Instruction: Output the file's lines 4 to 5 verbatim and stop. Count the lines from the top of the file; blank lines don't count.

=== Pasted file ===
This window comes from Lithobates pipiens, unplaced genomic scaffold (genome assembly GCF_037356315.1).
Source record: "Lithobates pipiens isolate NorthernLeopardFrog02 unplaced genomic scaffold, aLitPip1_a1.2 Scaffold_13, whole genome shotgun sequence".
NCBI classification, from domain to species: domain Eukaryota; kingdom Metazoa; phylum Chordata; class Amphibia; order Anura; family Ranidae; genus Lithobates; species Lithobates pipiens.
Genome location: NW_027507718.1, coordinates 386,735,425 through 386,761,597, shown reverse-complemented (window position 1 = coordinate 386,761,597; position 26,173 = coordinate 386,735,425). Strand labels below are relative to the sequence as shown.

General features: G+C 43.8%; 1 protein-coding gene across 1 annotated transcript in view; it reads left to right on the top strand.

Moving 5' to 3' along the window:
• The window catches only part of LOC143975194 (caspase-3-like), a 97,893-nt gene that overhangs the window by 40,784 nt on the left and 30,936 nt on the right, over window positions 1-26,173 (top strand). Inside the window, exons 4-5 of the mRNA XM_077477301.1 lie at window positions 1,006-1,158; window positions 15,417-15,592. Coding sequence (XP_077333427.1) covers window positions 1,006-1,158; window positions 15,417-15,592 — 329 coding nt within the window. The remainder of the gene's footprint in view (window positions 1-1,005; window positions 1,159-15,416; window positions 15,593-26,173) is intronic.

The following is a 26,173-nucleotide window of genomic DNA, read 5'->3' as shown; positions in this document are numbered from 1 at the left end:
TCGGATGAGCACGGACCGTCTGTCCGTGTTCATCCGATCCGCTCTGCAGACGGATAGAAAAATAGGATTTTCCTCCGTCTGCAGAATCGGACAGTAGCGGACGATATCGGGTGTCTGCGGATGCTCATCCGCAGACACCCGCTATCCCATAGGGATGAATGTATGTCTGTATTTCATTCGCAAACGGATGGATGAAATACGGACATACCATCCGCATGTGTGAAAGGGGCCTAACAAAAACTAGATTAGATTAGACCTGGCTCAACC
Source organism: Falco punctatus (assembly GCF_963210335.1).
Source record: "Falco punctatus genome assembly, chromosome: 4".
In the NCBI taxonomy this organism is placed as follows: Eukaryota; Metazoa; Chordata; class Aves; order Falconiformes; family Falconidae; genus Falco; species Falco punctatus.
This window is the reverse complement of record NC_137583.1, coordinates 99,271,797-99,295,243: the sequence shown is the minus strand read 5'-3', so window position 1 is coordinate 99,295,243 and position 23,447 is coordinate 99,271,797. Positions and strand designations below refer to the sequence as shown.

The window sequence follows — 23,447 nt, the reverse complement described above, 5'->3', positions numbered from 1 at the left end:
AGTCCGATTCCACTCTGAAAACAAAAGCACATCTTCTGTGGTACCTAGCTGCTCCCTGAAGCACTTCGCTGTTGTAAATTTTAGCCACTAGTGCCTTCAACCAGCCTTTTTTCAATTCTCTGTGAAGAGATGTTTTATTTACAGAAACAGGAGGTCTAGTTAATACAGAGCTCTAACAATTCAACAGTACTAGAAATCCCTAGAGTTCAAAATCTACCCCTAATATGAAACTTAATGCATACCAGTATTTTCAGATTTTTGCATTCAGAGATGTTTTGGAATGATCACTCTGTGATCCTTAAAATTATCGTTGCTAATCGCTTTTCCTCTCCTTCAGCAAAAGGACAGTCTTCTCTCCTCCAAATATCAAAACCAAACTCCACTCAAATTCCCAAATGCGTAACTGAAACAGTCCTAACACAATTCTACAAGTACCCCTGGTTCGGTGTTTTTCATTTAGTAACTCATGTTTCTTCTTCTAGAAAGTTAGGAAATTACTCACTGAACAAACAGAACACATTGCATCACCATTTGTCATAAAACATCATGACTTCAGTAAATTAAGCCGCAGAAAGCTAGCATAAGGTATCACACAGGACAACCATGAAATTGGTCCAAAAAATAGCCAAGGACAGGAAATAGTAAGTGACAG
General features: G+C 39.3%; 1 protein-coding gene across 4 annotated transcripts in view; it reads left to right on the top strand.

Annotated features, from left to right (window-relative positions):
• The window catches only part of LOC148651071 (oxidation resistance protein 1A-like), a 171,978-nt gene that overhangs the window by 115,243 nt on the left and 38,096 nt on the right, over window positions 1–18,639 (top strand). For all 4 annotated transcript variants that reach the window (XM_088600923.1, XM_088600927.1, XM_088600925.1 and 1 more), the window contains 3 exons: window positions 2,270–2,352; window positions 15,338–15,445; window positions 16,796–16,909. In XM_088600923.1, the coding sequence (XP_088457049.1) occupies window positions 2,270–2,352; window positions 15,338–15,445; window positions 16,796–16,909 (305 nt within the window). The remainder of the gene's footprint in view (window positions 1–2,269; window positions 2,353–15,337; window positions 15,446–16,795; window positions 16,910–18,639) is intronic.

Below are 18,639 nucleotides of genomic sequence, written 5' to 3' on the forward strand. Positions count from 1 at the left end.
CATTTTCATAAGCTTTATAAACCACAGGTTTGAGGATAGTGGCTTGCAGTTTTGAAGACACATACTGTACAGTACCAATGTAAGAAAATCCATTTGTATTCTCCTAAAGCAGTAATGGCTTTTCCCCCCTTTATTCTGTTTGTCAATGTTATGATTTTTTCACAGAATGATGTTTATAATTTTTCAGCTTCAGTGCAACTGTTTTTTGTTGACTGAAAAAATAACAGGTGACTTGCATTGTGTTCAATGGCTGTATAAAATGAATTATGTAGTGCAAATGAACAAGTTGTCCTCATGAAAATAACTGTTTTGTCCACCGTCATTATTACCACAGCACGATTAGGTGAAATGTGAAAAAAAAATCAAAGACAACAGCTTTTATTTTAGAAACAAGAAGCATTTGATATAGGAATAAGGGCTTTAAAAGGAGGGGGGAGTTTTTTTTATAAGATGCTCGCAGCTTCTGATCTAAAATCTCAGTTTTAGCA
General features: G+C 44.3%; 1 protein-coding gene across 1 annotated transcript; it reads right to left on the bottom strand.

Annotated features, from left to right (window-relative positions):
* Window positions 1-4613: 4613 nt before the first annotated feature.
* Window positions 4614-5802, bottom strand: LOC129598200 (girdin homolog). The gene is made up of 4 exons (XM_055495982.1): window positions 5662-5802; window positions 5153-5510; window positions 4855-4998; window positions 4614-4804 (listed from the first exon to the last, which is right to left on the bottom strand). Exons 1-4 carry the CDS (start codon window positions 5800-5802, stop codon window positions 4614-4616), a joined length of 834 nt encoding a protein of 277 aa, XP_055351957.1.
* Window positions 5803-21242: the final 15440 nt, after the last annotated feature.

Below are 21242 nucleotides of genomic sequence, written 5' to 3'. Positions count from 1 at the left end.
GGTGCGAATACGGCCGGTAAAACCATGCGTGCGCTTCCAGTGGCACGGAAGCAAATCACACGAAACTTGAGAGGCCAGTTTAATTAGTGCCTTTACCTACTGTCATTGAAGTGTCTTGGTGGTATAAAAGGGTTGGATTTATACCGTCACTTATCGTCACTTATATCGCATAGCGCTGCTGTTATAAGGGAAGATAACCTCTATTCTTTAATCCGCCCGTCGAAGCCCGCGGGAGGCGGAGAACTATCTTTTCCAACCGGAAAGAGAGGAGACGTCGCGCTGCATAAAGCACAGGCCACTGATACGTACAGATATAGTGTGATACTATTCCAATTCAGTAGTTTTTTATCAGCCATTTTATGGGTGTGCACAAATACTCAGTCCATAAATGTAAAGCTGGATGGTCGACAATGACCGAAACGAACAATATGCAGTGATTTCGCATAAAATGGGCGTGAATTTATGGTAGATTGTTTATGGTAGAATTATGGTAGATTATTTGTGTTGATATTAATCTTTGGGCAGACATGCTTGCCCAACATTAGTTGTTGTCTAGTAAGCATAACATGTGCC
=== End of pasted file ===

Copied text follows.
Genome location: NW_027507718.1, coordinates 386,735,425 through 386,761,597, shown reverse-complemented (window position 1 = coordinate 386,761,597; position 26,173 = coordinate 386,735,425). Strand labels below are relative to the sequence as shown.

General features: G+C 43.8%; 1 protein-coding gene across 1 annotated transcript in view; it reads left to right on the top strand.